Kenya and Somalia share cultural and economic ties and common security interests which, if balanced, could benefit both countries and the Horn of Africa region. But the two states have had a turbulent relationship, and despite recent progress, rebuilding ties will be difficult until Somalia achieves some measure of political stability.
Several meetings in recent months aimed to restore diplomatic relations, which have reached a low point in the past few years. In May, three days after Kenya suspended all flights to and from Somalia, the countries’ leaders met at President Ismail Omar Gelle’s inauguration in Djibouti and again recently in London.
On 10 August, Somalia’s Prime Minister Mohamed Hussein Roble travelled to Mombasa for talks with Kenyan President Uhuru Kenyatta and senior government officials. At the end of the meeting, they agreed to strengthen trade, people-to-people ties and movement, and collaborate on regional and international issues.
This positive development is generating a political mood among leaders in both countries for a rapprochement. It is fuelled by the need to stabilise ties and revitalise the ministerial technical committee for collaboration established by both states in 2015. The committee failed to take off due to constant disagreements between the countries, culminating in both their ambassadors and severing ties until recently.
But will the latest steps deliver long-term results? Many Somali analysts believe that while Roble genuinely wants to rekindle relations with Kenya, his move may be part of a wider strategy to realign Somalia’s ties with Kenya, the United Arab Emirates (UAE), Saudi Arabia and Egypt. This would boost his position in relation to his political rivals in President Mohamed Abdullahi Mohamed’s (Farmaajo’s) camp.
Given the deep divisions in Somalia’s political leadership, the success of the rapprochement will probably depend on both internal and external factors. Internally, there’s the unresolved maritime border dispute between the two – despite the case being deliberated by the International Court of Justice (ICJ) for the past seven years. Kenya prefers an out-of-court settlement while Somalia wants an ICJ resolution. The court is expected to rule next month.
These opposing positions will be hard to reconcile. The maritime case has become a highly sensitive public issue in both countries, and backing down would be political suicide for any aspiring or current leader in Somalia.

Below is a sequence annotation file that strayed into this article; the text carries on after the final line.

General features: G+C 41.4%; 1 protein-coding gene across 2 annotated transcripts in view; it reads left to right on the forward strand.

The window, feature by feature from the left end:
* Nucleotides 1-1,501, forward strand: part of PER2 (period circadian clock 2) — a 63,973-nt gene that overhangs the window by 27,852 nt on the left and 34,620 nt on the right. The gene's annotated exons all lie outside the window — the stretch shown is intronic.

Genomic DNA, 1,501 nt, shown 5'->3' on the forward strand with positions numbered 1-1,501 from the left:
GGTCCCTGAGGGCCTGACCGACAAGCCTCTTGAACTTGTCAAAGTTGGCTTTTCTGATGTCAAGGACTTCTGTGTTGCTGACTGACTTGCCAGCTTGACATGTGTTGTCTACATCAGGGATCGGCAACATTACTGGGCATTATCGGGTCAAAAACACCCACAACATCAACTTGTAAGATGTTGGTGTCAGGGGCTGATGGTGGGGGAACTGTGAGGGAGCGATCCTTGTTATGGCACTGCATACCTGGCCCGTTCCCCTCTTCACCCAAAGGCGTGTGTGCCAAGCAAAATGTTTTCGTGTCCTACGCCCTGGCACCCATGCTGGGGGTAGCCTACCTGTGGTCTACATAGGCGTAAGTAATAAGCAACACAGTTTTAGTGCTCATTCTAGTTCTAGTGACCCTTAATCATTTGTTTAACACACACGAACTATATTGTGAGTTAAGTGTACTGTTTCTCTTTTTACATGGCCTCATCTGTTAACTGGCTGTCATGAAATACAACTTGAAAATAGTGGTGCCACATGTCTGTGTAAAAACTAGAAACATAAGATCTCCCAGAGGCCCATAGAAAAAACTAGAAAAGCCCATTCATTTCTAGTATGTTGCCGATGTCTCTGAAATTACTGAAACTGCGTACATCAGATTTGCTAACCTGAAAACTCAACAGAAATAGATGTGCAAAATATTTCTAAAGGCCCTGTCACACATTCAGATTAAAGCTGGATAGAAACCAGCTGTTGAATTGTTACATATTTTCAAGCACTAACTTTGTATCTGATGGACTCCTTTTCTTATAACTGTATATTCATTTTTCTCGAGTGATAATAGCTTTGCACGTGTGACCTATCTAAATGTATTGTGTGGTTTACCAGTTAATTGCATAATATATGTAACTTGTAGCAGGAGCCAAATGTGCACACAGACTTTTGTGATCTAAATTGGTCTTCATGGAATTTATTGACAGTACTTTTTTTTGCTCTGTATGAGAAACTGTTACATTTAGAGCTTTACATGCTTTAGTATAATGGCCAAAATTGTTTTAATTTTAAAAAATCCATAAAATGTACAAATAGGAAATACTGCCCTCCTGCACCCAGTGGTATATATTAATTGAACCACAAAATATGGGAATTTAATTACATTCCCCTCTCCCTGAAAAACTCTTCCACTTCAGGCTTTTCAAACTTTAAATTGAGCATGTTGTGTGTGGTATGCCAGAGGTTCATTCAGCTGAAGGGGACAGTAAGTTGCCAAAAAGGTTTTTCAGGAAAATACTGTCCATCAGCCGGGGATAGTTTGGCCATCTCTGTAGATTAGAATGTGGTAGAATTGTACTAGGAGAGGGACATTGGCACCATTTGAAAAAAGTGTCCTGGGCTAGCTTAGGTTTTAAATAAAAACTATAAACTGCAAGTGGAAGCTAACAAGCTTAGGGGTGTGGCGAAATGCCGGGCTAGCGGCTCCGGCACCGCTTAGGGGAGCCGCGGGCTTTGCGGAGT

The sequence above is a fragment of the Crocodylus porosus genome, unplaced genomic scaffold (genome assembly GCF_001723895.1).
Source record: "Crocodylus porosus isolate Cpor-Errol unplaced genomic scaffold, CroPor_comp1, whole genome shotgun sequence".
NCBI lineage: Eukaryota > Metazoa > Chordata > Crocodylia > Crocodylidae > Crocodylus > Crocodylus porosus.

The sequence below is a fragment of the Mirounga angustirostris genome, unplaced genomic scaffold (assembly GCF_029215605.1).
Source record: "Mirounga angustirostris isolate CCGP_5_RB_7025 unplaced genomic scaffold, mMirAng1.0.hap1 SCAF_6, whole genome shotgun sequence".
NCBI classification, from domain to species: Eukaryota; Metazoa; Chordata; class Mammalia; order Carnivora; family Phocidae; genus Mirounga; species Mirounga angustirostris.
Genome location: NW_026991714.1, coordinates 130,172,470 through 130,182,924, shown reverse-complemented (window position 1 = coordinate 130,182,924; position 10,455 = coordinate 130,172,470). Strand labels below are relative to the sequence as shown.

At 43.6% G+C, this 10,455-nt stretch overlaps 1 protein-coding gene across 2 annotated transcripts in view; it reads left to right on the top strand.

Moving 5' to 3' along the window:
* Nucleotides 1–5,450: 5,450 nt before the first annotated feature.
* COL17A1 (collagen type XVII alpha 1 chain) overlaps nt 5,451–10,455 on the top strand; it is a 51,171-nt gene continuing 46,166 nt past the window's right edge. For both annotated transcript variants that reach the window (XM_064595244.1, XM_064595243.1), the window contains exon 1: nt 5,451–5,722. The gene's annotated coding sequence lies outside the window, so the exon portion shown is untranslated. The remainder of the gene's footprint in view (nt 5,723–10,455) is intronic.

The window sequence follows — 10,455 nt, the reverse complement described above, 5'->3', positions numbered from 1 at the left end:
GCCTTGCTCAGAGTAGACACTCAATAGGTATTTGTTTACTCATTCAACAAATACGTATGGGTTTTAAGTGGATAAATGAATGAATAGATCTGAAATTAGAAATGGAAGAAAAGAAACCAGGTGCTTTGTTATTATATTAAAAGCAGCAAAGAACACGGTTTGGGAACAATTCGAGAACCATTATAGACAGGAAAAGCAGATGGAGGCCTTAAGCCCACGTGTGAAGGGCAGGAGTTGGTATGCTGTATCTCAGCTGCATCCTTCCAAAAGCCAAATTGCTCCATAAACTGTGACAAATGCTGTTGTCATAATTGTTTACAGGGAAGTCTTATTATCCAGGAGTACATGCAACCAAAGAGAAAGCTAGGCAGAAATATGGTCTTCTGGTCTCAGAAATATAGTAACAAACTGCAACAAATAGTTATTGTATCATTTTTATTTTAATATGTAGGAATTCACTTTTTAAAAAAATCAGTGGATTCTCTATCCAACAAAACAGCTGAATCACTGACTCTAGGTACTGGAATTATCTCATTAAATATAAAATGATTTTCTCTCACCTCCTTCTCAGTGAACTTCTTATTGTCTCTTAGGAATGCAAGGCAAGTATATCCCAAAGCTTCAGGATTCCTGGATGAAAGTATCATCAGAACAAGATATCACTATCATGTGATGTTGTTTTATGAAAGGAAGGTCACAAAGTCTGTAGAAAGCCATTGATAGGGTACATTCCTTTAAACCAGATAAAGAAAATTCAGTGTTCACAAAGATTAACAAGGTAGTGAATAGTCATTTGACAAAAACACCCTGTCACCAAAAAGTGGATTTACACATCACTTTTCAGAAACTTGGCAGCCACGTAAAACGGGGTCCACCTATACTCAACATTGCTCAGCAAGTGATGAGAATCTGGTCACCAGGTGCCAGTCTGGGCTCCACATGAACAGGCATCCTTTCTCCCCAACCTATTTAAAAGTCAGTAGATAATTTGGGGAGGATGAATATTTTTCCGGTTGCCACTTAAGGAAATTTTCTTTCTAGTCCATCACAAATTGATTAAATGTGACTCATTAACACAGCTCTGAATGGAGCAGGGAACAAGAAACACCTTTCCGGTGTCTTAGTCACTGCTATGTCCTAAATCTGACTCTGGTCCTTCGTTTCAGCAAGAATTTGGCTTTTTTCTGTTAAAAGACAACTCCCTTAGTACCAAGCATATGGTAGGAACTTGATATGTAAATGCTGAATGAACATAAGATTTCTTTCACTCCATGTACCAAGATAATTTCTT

The case could also destabilise Somalia by strengthening al-Shabaab’s narrative that government leaders are puppets of foreign states and entities who act outside of the country’s interests. Analysts speculate that war could break out on the maritime issue. This seems unlikely, though, considering that since the United Nations Convention on the Law of the Sea was signed in 1982, there have been more than 200 maritime border disputes, and none have resulted in war so far.
Whether the warming of relations bears fruit will also depend on the immediate resolution of several other disagreements over Somalia’s election modalities, its conduct in the polls and its outcome. Given the stalemate within the country on these questions, a resolution in the short term seems unlikely.
Election-related issues combined with the timing of the rapprochement could deepen mistrust between the Somali president and his allies on the one hand, and Roble and his opposition associates on the other. There is little tangible progress to suggest that the deadlock between the prime minister, opposition and president will be broken anytime soon. Just last week, Farmaajo issued a decree limiting some of Roble’s powers after the prime minister had fired several allies of the president.
A further delay of Somalia’s election is likely. The president and his allies who lead Galmudug, Hirshabelle and South-West states are determined to keep Farmaajo in power at any cost. This could explain the disagreement between the president and former prime minister Hassan Ali Khaire that ended with the latter being fired after a vote of no confidence in Parliament.
It could also be why Roble is trying to realign Somalia with Kenya and Egypt, the UAE, Saudi Arabia and Sudan. In contrast to Farmaajo and his supporters, transparent elections are favoured by Puntland and Jubaland, along with Roble, the opposition, prominent individuals in Somali society and civil society.
Attempts by the rival political camps to solidify their positions could draw in external actors. Ethiopia, Eritrea, Qatar, Turkey and possibly Iran would probably side with Farmaajo while Egypt, Kenya, the UAE and some in the wider international community could support Roble. If tensions are left to escalate, violent conflicts between the two groups could break out.
In the interest of stability in Somalia and the region, unwarranted interventions by international actors, including Kenya, in Somalia’s election must be avoided, as that could ignite violence. It would also legitimise al-Shabaab’s accusations of foreign interference in a sovereign state. Political stability in post-election Somalia is crucial to degrading the extremist group and enhancing security in the region.
The Horn of Africa’s history shows that crises in one country can ignite conflicts and violence in others in the region. Somalia’s internal politics are currently much too volatile to enable good relations with its neighbours.
Once elections have taken place, Somalia and Kenya can engage in building relations and trust gradually. Until then, external actors should avoid direct involvement in Somalia’s polls, as that will neither facilitate the voting process nor help stabilise the country and the region.
Mohamed Gaas, Senior Researcher, Horn of Africa Security and Analysis, ISS
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